Dungeon Degenerates is set on the eastern frontier (the Borderlands) of a once-great Empire (the Wurstreich) that feels like the 16th century Holy Roman Empire on acid. The world is decaying and multiple threats are poised to destroy what remains of civilization. This might sounds like the backstory to Warhammer but besides the crumbling fantasy HRE angle Dungeon Degenerates has a very distinct identity all its own. The characters are criminals, outcasts, freaks and losers recently sprung from prison and on the run from the Law.

There are no Tolkien races like elves, dwarfs, halflings etc. I ran into a monster called a sex dwarf but dwarf in that case refers to the medical condition. There are goblins as imagined by John Blanche on acid and pig-face orcs (best orcs are pig-faced). There are many weird humanoids like scrogs and fishoids which are all hostile to mankind

is it gonzo? I guess you could say so but this isn't the lazy and boring LOLrandum stuff I normally associate with the genre in RPGs. Yes the setting is chock full of incredibly strange things but all works for the setting and there are no anachronisms.

TLDR the lore is good enough that I am buying the lore books from Goblinko to see if I can make it work using WHFRP or a clone like Zwiehander or SBVD .

I recently learnt about DD and am on the fence, as I love the concept behind it and I enjoy researching co-op games for my own game i'm designing.
What kind of co op game are you designing?

If you are on the fence let me ask you this: do you have a group to play with? If so, buy it, it is tons of fun with others. On the other hand I played an entire campaign solo to master the rules but probably wouldn't do it again because board games to me are a social thing.

I do find the combat and task resolution system interesting and like the use of keywords but you don't need to buy the game for that. The rulebook is only part of the picture because cards use keywords to relate to each other. Not the newest idea in the world but in this case it was executed well, keeping a lot of rules on the cards and increasing complexity while ensuring the rulebook stays tight.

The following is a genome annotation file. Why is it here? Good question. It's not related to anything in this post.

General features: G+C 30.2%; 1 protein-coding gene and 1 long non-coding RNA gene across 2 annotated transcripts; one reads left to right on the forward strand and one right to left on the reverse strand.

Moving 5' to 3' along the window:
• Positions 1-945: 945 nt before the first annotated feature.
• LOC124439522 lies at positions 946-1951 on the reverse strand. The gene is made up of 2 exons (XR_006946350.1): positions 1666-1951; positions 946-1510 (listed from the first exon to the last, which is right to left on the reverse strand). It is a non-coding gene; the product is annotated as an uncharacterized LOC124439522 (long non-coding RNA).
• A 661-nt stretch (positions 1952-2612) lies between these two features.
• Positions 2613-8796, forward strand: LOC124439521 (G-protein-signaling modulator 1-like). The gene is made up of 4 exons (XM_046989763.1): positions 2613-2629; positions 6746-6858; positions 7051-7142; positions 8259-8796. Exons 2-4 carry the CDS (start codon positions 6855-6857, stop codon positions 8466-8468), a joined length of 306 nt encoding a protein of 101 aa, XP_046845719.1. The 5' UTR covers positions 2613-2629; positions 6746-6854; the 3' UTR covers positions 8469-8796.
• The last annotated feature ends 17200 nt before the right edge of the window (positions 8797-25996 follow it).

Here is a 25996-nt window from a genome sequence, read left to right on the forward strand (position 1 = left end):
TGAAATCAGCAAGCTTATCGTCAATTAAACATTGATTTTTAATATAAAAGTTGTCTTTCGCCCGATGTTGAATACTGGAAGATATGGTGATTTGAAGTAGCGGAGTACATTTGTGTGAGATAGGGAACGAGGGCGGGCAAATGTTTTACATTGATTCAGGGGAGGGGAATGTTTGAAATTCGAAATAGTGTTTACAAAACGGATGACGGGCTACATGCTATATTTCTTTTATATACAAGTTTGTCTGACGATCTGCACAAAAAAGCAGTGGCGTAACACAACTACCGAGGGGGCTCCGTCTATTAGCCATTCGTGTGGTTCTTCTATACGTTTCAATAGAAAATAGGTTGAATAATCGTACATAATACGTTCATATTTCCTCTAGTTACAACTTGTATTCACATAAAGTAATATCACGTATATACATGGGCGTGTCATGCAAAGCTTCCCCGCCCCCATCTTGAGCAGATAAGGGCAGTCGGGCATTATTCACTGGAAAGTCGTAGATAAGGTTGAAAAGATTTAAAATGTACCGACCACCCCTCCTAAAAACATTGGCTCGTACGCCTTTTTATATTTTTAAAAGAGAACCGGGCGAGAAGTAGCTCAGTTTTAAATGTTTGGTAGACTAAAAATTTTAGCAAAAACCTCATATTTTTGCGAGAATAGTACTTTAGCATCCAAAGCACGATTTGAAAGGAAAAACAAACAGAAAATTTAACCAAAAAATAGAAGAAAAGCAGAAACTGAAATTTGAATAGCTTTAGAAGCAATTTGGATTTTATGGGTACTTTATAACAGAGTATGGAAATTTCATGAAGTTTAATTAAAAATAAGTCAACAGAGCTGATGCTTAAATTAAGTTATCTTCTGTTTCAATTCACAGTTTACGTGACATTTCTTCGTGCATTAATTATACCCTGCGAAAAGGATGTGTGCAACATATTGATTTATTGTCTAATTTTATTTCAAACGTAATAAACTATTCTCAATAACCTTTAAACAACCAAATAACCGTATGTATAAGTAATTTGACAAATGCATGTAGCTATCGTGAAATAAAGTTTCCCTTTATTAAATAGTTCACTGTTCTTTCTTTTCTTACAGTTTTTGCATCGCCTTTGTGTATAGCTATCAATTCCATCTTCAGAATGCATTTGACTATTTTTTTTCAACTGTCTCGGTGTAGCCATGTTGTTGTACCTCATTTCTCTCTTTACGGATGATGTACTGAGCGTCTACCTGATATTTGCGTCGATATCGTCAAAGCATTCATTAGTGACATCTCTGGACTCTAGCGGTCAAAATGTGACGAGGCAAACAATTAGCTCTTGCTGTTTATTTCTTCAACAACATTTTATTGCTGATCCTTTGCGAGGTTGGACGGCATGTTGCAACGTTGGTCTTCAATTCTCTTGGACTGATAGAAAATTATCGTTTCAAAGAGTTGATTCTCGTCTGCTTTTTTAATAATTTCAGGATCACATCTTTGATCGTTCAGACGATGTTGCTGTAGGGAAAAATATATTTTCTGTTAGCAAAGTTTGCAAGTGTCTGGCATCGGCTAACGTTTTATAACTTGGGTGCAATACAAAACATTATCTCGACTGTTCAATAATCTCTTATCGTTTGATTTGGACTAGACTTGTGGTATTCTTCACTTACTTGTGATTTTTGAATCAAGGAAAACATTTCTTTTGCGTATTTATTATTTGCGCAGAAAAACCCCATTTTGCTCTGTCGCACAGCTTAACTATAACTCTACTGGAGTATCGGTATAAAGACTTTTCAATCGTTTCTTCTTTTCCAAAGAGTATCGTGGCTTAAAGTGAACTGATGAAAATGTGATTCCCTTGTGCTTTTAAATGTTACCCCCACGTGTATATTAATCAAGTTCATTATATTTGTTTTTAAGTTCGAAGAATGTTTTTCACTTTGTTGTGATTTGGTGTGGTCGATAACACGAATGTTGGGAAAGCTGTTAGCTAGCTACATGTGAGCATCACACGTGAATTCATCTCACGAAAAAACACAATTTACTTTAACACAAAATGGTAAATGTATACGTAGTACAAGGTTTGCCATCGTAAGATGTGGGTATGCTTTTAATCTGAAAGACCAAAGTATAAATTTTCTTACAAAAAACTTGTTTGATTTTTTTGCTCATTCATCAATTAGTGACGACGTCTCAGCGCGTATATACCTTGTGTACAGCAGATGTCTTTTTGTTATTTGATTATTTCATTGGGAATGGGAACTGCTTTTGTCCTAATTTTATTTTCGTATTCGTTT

Advancement is primarily horizontal. Skills and gear give you more options but there isn't any one thing that grants a large increase in power. By the end of a campaign my character was more powerful and better at their role but not to a massive degree. I was always a few bad rolls/choices from disaster.

One criticism common to pretty much every co-op adventure game I've played is that the characters that support the playstyle I desire are often hidden in expansions. For example I wanted to play a tanky hardass fighter and had to buy the Adventurer expansion pack for $40 to get the Dishonored Knight and Soldier of Fortune characters. Again this practice is so common among adventure board games that I pretty much expect it but worth mentioning for someone who is new.
 
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3rik

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When I saw Dungeon Degenerates on Kickstarter I thought it looked very cool but I figured it would be too rules-dense for me to ever get to play it. Also, I sort of vowed to not buy any more boardgames until I've actually played the unplayed ones I already got (Massive Darkness, a shitload of Dark Souls, two boxes of Hellboy, two boxes of Folklore, and a shitload of Bloodbourne coming up :sweat:). I'm not great at quickly grabbing and internalizing rules and of late have been suffering from a lack of motivation and focus to dive into a boardgame, unfortunately...

Dungeon Degenerates is set on the eastern frontier (the Borderlands) of a once-great Empire (the Wurstreich) that feels like the 16th century Holy Roman Empire on acid. The world is decaying and multiple threats are poised to destroy what remains of civilization. This might sounds like the backstory to Warhammer but besides the crumbling fantasy HRE angle Dungeon Degenerates has a very distinct identity all its own. The characters are criminals, outcasts, freaks and losers recently sprung from prison and on the run from the Law.

There are no Tolkien races like elves, dwarfs, halflings etc. I ran into a monster called a sex dwarf but dwarf in that case refers to the medical condition. There are goblins as imagined by John Blanche on acid and pig-face orcs (best orcs are pig-faced). There are many weird humanoids like scrogs and fishoids which are all hostile to mankind

is it gonzo? I guess you could say so but this isn't the lazy and boring LOLrandum stuff I normally associate with the genre in RPGs. Yes the setting is chock full of incredibly strange things but all works for the setting and there are no anachronisms.
This actually sounds like it's the setting that should have come with Mörk Borg. Or it could be a DCC-based game.
 
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Smith

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What kind of co op game are you designing?
It's a resistance-fleet themed game, with 3 paths to victory to free a region of space from it's overbearing empire. I'm still pretty early in development but finding other sources for inspiration mechanics wise is never a bad thing! I'll check out DD's rules PDF.